Rebuilding A Delco Remy 37 MT Starter
As you can see in the video the steps required to disassemble a Delco starter are pretty basic. These days the remanufacturing business is booming because of the lower prices on starters mainly because of competition. The advantage of buying a reman is the warranty and time saved not having to take it apart for servicing and repair.
Our shop has joined the majority getting them either rebuilt by a local shop or purchasing a remanufactured unit. With our fleet we need dependable replacement parts to avoid break downs. It’s far more convenient to replace the starter instead of rebuilding.
The only exception is when a minor repair is required like the solenoid contacts not connecting the battery to the motor. A quick repair is the best route to take in some instances especially if parts are not readily available and up time is a factor.
A Common Problem With Solenoid Contacts
Many times if the starter just clicks and does not engage the end cap on the solenoid can be removed and the contacts have to be cleaned up. This can be done without removing the starter. (37MT Model) The complete rebuild on average would take 2 hours including re and re time. In our fleet operation we used to service all the starters once a year regardless of their condition. They would be disassembled and cleaned up at the very minimum.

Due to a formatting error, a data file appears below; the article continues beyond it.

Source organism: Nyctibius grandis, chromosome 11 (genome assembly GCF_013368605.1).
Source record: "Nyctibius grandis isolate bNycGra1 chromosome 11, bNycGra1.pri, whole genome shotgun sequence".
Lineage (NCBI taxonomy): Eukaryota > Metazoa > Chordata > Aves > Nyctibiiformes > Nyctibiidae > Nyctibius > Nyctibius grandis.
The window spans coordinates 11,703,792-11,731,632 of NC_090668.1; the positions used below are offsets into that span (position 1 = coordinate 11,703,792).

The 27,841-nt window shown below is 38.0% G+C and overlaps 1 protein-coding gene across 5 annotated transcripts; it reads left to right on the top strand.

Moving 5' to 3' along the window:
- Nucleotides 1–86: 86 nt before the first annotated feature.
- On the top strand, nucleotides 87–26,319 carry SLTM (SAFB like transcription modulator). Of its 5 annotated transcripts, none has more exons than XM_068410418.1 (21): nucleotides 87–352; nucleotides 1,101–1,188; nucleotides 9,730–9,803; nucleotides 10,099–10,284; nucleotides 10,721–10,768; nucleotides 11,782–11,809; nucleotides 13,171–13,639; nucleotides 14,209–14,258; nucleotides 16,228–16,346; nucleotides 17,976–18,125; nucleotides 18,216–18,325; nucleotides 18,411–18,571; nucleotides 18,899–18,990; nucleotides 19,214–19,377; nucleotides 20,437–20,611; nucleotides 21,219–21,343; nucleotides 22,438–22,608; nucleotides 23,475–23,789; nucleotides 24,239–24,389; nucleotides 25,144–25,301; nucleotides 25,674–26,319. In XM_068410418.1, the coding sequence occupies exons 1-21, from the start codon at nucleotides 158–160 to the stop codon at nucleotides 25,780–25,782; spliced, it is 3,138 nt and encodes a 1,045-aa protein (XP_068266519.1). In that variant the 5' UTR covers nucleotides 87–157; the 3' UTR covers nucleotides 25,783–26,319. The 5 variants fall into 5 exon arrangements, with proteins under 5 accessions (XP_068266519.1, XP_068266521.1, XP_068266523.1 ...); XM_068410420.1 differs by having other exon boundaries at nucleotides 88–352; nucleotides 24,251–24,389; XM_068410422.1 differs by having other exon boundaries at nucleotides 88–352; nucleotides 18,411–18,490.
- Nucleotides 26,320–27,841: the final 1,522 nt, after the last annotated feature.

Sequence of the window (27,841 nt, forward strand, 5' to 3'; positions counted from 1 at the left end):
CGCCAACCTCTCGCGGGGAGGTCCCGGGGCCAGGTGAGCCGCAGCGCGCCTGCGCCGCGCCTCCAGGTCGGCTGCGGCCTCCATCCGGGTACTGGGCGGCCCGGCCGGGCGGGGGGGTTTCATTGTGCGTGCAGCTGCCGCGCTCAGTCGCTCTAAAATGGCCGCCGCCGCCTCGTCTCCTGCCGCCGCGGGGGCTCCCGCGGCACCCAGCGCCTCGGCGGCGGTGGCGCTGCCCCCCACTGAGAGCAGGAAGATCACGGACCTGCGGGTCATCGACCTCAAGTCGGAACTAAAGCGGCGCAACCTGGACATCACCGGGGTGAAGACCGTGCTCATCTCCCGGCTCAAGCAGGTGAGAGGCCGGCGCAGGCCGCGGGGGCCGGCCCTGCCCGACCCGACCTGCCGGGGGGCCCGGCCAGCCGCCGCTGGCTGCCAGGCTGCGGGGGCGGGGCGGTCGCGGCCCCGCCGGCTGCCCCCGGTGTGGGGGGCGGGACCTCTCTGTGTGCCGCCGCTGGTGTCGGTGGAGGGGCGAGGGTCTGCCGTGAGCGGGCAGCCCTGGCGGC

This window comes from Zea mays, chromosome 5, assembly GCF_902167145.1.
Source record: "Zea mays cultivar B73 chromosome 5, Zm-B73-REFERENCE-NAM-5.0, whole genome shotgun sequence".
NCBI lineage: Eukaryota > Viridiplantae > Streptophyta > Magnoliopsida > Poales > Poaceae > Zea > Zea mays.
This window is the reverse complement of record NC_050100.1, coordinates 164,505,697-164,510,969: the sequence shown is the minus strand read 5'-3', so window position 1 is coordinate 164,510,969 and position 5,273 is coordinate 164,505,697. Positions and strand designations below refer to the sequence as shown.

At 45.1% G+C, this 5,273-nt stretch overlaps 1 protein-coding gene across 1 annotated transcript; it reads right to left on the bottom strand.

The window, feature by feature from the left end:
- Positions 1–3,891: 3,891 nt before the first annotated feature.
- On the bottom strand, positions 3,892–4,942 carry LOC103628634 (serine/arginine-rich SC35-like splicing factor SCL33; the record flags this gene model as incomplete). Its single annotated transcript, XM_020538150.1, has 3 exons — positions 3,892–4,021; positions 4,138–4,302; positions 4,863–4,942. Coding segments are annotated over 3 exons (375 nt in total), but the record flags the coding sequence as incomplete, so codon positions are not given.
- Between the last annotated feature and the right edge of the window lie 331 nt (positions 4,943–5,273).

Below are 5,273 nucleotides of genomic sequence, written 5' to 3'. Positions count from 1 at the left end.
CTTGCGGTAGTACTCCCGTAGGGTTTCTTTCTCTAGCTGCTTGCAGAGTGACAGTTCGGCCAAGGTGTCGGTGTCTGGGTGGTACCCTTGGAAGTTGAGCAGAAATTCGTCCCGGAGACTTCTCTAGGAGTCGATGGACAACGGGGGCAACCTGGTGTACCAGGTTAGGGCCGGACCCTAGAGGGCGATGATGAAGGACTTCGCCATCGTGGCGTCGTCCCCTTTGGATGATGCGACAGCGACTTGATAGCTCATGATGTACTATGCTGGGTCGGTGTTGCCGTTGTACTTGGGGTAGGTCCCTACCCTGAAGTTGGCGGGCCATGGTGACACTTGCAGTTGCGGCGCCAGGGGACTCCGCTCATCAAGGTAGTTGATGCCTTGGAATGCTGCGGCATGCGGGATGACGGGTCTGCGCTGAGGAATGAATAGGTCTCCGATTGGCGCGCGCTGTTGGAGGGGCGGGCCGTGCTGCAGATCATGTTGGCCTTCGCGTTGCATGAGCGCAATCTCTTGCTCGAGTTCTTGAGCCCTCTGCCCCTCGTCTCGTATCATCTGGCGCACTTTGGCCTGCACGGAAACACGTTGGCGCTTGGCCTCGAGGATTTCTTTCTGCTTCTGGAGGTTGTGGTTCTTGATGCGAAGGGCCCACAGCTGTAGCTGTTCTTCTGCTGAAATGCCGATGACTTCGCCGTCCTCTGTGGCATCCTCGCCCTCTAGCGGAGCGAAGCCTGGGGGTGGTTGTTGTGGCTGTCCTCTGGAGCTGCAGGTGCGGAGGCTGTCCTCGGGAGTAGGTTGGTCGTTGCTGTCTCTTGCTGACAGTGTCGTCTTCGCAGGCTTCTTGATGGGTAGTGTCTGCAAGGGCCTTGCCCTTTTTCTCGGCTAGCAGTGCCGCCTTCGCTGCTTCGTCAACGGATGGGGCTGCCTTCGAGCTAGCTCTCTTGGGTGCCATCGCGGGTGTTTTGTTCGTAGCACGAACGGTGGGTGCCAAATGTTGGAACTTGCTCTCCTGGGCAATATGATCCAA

Some of the newer diesel engines we run require a couple of hours labour to re and re the starter. It makes more sense to run the starter for at least 5 years and then replace it with a reman or new unit which saves on repair labour. The warranty that comes with new or reman starters is a bonus as well.
Most of our Cummins engines use Nippon Denso starters which have a gear reduction increasing the torque potential. They also use heavy ball bearings for the armature compared to solid bushings used in older units. Of course these models are a Japanese design and I’m impressed with the strength and durability they possess.
An Interesting Story About A Nippon Denso Starter
I have a friend who owned an Isuzu W5 cab over and he never touched his starter for 20 years. One day it did not engage and just made a clicking noise. The steel nose housing was mounted to an aluminum flywheel housing. These two metals tend to weld together over time. I went over to help him out and we could not remove the starter even with force.
It was there to stay without possibly using heat to separate the mounting surfaces. Instead I removed the solenoid cover and cleaned up the main battery contacts. That was the only problem so it cranked over with ease after reassembly. This goes to show the quality that went into The Nippon Denso starter.
The starter is the back bone of any engine and needs to be serviced routinely or just replaced at a set interval. It helps our fleet operation run more smoothly when our starters are cared for on a regular basis. Thanks for reading this post.
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